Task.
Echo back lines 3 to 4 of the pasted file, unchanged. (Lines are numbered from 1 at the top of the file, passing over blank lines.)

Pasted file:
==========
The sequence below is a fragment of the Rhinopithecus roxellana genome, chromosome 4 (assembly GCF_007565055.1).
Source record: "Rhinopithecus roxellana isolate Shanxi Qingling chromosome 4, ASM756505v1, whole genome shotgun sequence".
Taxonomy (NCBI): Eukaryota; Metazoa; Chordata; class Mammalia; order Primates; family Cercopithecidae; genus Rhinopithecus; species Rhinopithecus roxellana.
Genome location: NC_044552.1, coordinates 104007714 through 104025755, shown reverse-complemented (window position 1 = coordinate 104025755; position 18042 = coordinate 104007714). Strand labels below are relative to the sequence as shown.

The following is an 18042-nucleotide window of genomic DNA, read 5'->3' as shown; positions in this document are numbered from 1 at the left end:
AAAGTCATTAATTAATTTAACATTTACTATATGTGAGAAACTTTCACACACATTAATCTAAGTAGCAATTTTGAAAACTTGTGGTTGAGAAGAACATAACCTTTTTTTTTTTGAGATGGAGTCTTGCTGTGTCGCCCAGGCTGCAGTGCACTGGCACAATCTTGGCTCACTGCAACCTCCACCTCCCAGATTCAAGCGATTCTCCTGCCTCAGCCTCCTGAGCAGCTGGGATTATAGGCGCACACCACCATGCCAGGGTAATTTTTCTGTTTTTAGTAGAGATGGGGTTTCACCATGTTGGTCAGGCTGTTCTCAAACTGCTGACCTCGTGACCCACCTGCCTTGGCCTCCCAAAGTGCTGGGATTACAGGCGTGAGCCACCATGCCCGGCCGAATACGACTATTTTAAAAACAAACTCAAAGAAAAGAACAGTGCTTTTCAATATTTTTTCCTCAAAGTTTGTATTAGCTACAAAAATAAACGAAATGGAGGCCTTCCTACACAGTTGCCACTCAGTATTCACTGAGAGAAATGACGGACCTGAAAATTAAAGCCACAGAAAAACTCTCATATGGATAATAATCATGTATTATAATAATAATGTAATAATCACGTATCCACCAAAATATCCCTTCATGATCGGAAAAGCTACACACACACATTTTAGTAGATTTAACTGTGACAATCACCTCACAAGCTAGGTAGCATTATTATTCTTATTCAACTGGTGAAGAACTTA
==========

Taxonomy (NCBI): Eukaryota; Metazoa; Chordata; class Mammalia; order Primates; family Cercopithecidae; genus Rhinopithecus; species Rhinopithecus roxellana.
Genome location: NC_044552.1, coordinates 104007714 through 104025755, shown reverse-complemented (window position 1 = coordinate 104025755; position 18042 = coordinate 104007714). Strand labels below are relative to the sequence as shown.